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Now is the time to raise money

It is the best time to raise money in four years.

Venture capitalists are giving entrepreneurs more money in exchange for a piece of their companies than any time in the last four years. There is so much money out there that entrepreneurs are negotiating for higher valuations for their companies -- forcing VCs to give them more money to get a meaningful slice of ownership.

The median pre-money valuation of U.S. venture backed companies reached $16.8 million in the third quarter, a 29.2% increase from last year and highest since the second quarter of 2001, according to a report today from VentureOne (sub to VentureWire required).


"The recent rise in valuations is due in part to the rise in prices in liquidity for venture-backed companies, particularly for M&A transactions," said Josh Grove, research analyst at VentureOne. In the third quarter of this year, the median amount paid for a venture-backed information technology company in a merger or acquisition was $59.5 million, the highest it has been since 2000, and about $25 million more than companies were paying a year ago.

While the current median valuation figure still sits well below the mark at the peak of the high-tech bubble - $29.8 million in the first quarter of 2000 - it reflects a significant increase from $9.1 million in the second quarter of 2003 during the downturn.

The difference between the valuations of 2005 and those of five years ago, Grove said, is that later-stage investments, rather than deals with young start-ups, are fueling the increase.



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From: Qumana Investor Blog
Now is the time to jump on the tech train ...
Excerpt:
Word from SiliconBeat  isthat raising from VCs for your startup is getting more competitive ...oh not for the start...
Tracked: December 1, 2005 10:46 PM

Comments

Matt,

I couldn't agree more. But I think this goes beyond the VC community. Excess capital permeates the entire technology ecosystem right now.

I posted my thoughts here in case you're interested. http://woodrow.typepad.com/the_ponderings_of_woodrow/2005/11/theres_excess_c.html

Jason on November 30, 2005 2:55 PM
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Matt, I have a consumer Internet app. I plan to look for VCs early next year. Who are VCs out there? Besides the business plan with a great idea and resumes, what should I do to get their attention. Do you have tips and shortcuts? Any advise is very, very welcome.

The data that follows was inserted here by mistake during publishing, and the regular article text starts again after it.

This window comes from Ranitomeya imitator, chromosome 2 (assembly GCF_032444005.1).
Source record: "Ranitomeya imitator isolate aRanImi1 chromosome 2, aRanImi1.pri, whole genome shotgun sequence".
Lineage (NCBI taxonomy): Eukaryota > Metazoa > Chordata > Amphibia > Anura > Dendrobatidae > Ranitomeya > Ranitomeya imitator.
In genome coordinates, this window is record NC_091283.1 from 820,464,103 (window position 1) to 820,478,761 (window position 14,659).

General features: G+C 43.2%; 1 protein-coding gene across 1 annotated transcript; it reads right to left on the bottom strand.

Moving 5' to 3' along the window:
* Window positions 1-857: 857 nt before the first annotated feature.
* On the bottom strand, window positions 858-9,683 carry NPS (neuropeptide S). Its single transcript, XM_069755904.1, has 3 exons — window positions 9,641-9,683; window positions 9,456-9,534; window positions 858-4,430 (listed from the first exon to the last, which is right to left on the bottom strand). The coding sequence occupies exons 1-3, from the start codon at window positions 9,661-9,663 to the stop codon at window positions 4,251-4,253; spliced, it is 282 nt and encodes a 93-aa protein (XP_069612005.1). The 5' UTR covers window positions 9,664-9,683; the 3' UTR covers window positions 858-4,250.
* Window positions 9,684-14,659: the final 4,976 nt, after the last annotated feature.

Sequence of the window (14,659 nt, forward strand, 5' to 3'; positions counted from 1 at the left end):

Shar

Shar on December 1, 2005 9:23 AM
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Shar,

Let me know if the app is ready to market. I might be able to help. I do online promotion for other internet apps like www.stamps.com, www.photo.stamps.com, www.gotomypc.com, www.identityguard.com, www.stopzilla.com, etc.

--terry

Terry Whalen on December 1, 2005 11:06 AM
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Shar, I don't know your situation, and don't even know where you live. But as I've advised before, it's all about who you know. Reach out to your friends and family, and ask each one of them if they know any investors. Go to conferences, and try to meet folks. Reach out to people you know who are students, and might have a helpful plugged-in professor. That's first step...

Matt

Matt Marshall on December 1, 2005 10:02 PM
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Shar,

Matt gave you excellent idea, if you are in the valley it is very easy to network with folks who can help you to take to VCs

-Bala

bala on December 2, 2005 12:41 AM
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Thanks all. I am doing the network. I am in Atlanta Georgia, the VC desert. I am looking at the valley from the distance. This site gives me a lot of good leads. Like today, I found Mayfield is a VC not the maker of washer and dryer;-).

Shar
hung_shar@homedepot.com

Shar on December 2, 2005 6:59 PM
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Stay away from any VC asking for up front fees! We talked to a VC who said that he would fund any project that we told him about. Pure Hoodia, Pure Hoodia Plus or any other product we could come up with. All we had to do was come up with the 5k of the 15k up front fees. The good thing is that the other 10k would come out of the VC funding. Remember, if it sounds to good to be true, Yah Hoodia it is! - Hoodia

Hoodia on December 8, 2005 12:25 PM
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